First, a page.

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Love Letter

An update to my previous post regarding season length and Pythagorean records:

I received several inquiries (zero) as to how I performed the integration discussed in my last post.  I coded a very rough numerical integration routine to perform the integrations.  I chose this route because it was the quickest and easiest way to generate results.  The problem with the numerical integration is that you, dear reader, cannot fiddle with different situations that interest you.  An analytic solution for the integral can be obtained, however, and I now present to you the result:

where P(y>x) is the probability that a team with Pythagorean winning percentage y_bar will match or outperform a team with Pythagorean winning percentage x_bar over N games (x_bar should be greater than y_bar).  Many of you may not be familiar with the function erfc.  erfc is the "complementary error function," a tabulated function that appears often in statistics and engineering.  If you want to know the value of erfc, you will need either a table (available online) or software such as Excel that can calculate the error function.  [Aside: syntax for usage in Excel is "=erfc(arg)", where arg is the argument of the complementary error function.]  Recall the limitations of this analysis from last time: the teams play independent games and runs scored and runs allowed are roughly independent.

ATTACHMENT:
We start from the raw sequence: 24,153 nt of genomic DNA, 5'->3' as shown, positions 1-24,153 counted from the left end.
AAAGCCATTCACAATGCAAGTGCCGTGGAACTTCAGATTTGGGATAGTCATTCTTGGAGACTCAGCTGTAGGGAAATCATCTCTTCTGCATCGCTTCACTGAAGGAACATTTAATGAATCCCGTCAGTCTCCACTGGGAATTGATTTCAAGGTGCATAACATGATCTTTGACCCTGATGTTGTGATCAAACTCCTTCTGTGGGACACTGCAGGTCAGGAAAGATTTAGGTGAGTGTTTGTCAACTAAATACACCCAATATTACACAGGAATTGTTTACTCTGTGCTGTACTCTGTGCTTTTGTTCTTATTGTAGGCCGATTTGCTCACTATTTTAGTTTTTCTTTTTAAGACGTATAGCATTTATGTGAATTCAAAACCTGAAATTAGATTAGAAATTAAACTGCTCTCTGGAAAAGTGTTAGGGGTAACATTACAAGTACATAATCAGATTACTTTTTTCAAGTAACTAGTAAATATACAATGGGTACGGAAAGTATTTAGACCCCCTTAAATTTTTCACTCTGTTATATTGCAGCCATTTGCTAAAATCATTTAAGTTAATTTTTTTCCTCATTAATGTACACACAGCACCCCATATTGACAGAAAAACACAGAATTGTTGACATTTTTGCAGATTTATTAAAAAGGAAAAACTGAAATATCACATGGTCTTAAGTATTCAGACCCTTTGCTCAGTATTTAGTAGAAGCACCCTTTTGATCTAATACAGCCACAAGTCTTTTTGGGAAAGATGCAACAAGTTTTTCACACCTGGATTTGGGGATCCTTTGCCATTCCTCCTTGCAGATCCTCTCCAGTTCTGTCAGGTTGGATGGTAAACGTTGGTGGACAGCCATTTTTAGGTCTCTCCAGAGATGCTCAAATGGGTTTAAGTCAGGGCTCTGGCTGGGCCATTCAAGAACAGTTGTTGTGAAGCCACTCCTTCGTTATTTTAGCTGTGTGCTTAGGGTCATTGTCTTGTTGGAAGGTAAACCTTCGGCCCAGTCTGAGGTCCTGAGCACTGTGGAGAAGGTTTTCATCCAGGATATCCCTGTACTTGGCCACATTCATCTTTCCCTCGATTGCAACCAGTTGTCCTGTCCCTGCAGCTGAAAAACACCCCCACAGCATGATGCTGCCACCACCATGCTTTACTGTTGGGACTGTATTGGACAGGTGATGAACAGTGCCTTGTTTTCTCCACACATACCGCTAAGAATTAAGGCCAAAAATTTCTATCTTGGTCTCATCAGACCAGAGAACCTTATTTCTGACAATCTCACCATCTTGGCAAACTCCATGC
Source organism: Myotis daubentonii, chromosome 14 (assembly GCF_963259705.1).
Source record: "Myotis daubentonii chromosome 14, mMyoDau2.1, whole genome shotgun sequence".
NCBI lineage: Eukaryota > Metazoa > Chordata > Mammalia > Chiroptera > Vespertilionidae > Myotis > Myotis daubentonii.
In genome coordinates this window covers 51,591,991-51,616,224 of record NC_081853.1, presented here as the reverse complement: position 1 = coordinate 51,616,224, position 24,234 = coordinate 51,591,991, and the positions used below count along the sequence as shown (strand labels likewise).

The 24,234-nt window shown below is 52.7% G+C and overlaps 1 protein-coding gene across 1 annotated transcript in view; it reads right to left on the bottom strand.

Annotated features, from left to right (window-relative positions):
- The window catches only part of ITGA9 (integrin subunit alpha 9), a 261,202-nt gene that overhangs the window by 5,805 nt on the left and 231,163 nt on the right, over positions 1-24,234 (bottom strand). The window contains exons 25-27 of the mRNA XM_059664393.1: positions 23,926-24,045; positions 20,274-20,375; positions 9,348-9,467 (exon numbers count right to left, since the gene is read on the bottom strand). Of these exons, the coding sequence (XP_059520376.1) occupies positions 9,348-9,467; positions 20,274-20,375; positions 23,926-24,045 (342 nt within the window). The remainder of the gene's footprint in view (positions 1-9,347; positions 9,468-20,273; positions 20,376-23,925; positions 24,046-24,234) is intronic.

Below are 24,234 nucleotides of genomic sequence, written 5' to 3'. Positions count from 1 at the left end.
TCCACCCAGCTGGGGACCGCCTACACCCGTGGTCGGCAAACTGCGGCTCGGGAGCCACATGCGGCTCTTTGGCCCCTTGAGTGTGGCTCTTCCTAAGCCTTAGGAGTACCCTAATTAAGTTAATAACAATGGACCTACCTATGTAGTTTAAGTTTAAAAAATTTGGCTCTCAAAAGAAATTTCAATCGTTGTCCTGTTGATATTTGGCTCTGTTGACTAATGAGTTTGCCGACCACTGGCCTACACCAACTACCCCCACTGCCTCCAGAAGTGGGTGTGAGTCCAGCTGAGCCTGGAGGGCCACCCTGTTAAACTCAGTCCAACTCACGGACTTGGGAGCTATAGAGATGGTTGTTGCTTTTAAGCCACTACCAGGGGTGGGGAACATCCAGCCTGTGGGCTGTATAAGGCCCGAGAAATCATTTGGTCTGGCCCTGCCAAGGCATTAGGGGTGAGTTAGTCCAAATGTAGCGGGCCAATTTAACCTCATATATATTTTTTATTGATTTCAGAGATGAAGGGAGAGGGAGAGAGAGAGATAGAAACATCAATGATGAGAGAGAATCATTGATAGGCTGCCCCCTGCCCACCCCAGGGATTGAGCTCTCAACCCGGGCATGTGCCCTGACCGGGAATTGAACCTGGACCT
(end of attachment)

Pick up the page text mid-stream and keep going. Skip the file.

Anyway, the point of all this mathematics is to allow you to play around with different scenarios.  Say you want to know how often a .600 Pythagorean team is outplayed by a .400 Pythagorean team over a 30-game stretch.  Just use the formula as prescribed:

Voila!  The probability that a .600  team is outplayed by a .400 team over a 30-game stretch is 6.1%.  Not likely, but not as uncommon as I might have guessed.

Finally, I'd like to point out that the analytic integration was not performed by yours truly - I'm not nearly clever enough.  My fiancee is a very talented physicist whose mathematical skill is unparalleled in our househould.  She has been enormously tolerant, often encouraging, and occasionally enthusiastic about my spending hours in front of the computer obsessing over baseball minutae.  For her to participate in my sabermetric hobby is above and beyond the call of wifely duty.  Lou Gehrig was wrong: it is I, not he, who is the luckiest man on the face of the earth.